Dashiki Dialogues: ‘Eish, you know how we blacks can be?...’

2014-07-24 06:45

For a rising number of the ­so-called nouveau riche blacks, the new plateau brings with it a fascinating kind of existential crisis.

A bigger purse implies new socialisation and what we shall call a “class acquisition process”. This process is tricky and often implies the reimagining of a person’s sense of who they think they are in the world.

I recently found myself eavesdropping on a conversation among two suits on a Gautrain ride from the airport. The tone of their conversation suggested they were polite strangers.

The man’s leather laptop bag and blue tailored suit spoke of someone on the up-and-up. The woman sported a well-camped weave and an immaculate pedicure.

Their conversation went everywhere from the last time they saw their childhood friends in their respective townships to buying new property.

In other instances, they used phrases like “eish and we as blacks can be wasteful?...” or “and you know how we blacks can be”.

These were used when they rehashed popularly held racist sentiments. They are often spoken with a defeatist tone.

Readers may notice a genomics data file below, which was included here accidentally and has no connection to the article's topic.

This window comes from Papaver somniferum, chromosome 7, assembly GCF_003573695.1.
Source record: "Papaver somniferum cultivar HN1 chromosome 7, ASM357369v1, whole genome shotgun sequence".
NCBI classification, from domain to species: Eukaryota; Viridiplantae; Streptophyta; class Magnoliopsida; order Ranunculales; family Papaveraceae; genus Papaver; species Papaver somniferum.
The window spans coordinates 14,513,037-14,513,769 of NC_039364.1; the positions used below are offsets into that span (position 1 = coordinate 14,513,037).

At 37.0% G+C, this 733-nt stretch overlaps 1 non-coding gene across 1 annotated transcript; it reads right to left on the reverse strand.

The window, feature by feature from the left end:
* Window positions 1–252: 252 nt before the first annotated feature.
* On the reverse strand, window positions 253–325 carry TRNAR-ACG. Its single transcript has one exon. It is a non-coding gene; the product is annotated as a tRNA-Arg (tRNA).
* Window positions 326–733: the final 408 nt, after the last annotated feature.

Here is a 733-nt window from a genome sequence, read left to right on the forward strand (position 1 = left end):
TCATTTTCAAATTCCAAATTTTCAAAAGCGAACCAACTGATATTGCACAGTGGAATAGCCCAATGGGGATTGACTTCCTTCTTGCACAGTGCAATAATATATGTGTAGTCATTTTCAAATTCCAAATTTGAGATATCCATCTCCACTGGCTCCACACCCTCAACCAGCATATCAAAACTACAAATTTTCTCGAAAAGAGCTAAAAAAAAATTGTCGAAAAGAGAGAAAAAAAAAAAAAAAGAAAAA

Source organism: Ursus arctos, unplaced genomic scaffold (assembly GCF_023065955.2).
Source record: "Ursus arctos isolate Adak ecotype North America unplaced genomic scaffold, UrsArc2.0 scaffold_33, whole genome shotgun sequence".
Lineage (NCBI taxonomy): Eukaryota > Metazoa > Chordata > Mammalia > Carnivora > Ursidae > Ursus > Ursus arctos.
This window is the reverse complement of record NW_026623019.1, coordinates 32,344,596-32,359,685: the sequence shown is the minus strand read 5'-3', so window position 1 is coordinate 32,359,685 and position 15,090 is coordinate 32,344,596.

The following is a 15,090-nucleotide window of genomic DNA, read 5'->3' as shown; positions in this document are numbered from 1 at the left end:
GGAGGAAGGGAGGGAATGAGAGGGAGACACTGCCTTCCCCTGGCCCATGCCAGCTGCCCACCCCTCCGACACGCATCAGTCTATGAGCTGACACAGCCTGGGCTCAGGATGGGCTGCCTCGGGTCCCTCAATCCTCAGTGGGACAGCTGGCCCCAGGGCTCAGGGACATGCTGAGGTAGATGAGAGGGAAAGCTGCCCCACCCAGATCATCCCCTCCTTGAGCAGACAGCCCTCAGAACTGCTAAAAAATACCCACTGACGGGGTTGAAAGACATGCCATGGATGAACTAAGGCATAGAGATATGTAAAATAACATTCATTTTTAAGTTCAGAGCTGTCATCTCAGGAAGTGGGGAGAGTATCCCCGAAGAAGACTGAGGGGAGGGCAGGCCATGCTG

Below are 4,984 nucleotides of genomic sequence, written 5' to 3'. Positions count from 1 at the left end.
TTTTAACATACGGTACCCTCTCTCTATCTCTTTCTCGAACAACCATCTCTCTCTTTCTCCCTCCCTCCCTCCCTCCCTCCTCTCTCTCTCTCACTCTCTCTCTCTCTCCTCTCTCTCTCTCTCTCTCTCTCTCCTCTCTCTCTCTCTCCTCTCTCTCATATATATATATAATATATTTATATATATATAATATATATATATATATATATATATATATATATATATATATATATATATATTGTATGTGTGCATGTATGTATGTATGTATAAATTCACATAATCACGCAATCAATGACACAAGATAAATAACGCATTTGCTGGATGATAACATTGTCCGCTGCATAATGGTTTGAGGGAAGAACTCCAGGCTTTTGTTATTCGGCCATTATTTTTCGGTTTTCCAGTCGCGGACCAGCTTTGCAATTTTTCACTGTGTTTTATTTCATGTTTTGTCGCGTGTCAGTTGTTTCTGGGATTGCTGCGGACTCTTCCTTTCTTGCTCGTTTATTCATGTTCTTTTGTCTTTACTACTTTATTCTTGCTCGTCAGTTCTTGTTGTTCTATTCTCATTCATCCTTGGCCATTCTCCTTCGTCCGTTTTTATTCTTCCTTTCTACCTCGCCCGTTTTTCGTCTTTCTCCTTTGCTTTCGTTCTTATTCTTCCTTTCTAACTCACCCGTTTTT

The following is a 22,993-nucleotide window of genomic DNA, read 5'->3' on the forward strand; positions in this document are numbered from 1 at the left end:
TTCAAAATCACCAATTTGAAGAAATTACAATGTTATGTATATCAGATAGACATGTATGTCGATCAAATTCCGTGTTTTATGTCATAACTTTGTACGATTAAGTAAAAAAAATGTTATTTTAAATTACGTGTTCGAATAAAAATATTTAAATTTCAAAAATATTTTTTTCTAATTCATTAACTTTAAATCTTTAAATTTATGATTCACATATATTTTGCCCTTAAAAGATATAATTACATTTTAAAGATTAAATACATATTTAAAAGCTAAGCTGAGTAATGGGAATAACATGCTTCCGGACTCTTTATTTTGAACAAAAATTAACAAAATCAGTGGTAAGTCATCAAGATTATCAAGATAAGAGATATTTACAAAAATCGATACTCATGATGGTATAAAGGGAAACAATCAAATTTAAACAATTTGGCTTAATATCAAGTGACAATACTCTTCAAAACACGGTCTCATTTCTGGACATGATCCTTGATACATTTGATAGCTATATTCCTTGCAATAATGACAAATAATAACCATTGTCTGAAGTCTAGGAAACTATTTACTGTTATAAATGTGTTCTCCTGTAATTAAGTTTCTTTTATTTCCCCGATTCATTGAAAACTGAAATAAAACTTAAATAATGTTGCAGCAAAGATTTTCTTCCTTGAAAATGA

But what was evident is that they did not see themselves as part of the “problematic black mass” they referred to.

It was when their chat touched on their individual struggle with the Marikana massacre and the continued strike that I was enthralled.

I noticed that these two travellers found that their racial allegiances were not always compatible with their class or financial aspirations.

“Why couldn’t these people ask for increases without being black about it?” was a phrase used.

The thing about class, or any collective social station, is that it tends to implicate equally those who buy in and those who sell out into a historic choreography of social interests.

I’m reminded of CLR James’ The Black Jacobins on the material origin of privilege, or class and race.

He observes that “upon the different form of property, upon the social conditions of existence as foundation, there is built a superstructure of diversified and characteristic sentiments, illusions, habits of thought and outlooks on life in general.

The class as a whole creates and shapes them out of its material foundation, and out of the corresponding social relationships.”

This is because it has been so for hundreds of years, and may always be so. Or will it? This is a dialogue poised to reshape the patterns of our national dashiki.

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